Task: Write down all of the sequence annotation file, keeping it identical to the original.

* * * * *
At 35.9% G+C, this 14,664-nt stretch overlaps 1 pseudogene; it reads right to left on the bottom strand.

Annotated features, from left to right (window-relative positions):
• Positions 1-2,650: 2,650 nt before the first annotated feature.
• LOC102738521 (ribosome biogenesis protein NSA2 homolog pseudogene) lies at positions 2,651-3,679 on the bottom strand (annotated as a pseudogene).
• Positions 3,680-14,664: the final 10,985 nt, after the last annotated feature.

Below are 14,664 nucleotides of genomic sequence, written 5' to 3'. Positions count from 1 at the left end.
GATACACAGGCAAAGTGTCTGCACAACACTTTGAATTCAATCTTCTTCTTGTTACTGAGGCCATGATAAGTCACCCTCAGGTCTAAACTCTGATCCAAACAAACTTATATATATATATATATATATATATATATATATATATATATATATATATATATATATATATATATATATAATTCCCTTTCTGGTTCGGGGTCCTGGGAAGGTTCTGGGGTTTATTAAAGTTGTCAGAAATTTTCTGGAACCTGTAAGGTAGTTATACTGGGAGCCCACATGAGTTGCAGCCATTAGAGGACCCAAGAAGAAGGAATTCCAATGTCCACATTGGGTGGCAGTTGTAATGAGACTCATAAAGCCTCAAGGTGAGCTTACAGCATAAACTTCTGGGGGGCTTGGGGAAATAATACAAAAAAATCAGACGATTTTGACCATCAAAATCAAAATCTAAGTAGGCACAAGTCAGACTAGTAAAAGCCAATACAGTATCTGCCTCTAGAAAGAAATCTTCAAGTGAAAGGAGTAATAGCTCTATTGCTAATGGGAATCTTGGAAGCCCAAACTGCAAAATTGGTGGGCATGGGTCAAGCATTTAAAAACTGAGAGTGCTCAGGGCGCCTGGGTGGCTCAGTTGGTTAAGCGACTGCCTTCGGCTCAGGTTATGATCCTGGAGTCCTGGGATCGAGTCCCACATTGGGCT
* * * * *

At 35.9% G+C, this 14,664-nt stretch overlaps 1 pseudogene; it reads right to left on the bottom strand.

Annotated features, from left to right (window-relative positions):
• Positions 1-2,650: 2,650 nt before the first annotated feature.
• LOC102738521 (ribosome biogenesis protein NSA2 homolog pseudogene) lies at positions 2,651-3,679 on the bottom strand (annotated as a pseudogene).
• Positions 3,680-14,664: the final 10,985 nt, after the last annotated feature.

Below are 14,664 nucleotides of genomic sequence, written 5' to 3'. Positions count from 1 at the left end.
GATACACAGGCAAAGTGTCTGCACAACACTTTGAATTCAATCTTCTTCTTGTTACTGAGGCCATGATAAGTCACCCTCAGGTCTAAACTCTGATCCAAACAAACTTATATATATATATATATATATATATATATATATATATATATATATATATATATATATATATATATATATAATTCCCTTTCTGGTTCGGGGTCCTGGGAAGGTTCTGGGGTTTATTAAAGTTGTCAGAAATTTTCTGGAACCTGTAAGGTAGTTATACTGGGAGCCCACATGAGTTGCAGCCATTAGAGGACCCAAGAAGAAGGAATTCCAATGTCCACATTGGGTGGCAGTTGTAATGAGACTCATAAAGCCTCAAGGTGAGCTTACAGCATAAACTTCTGGGGGGCTTGGGGAAATAATACAAAAAAATCAGACGATTTTGACCATCAAAATCAAAATCTAAGTAGGCACAAGTCAGACTAGTAAAAGCCAATACAGTATCTGCCTCTAGAAAGAAATCTTCAAGTGAAAGGAGTAATAGCTCTATTGCTAATGGGAATCTTGGAAGCCCAAACTGCAAAATTGGTGGGCATGGGTCAAGCATTTAAAAACTGAGAGTGCTCAGGGCGCCTGGGTGGCTCAGTTGGTTAAGCGACTGCCTTCGGCTCAGGTTATGATCCTGGAGTCCTGGGATCGAGTCCCACATTGGGCT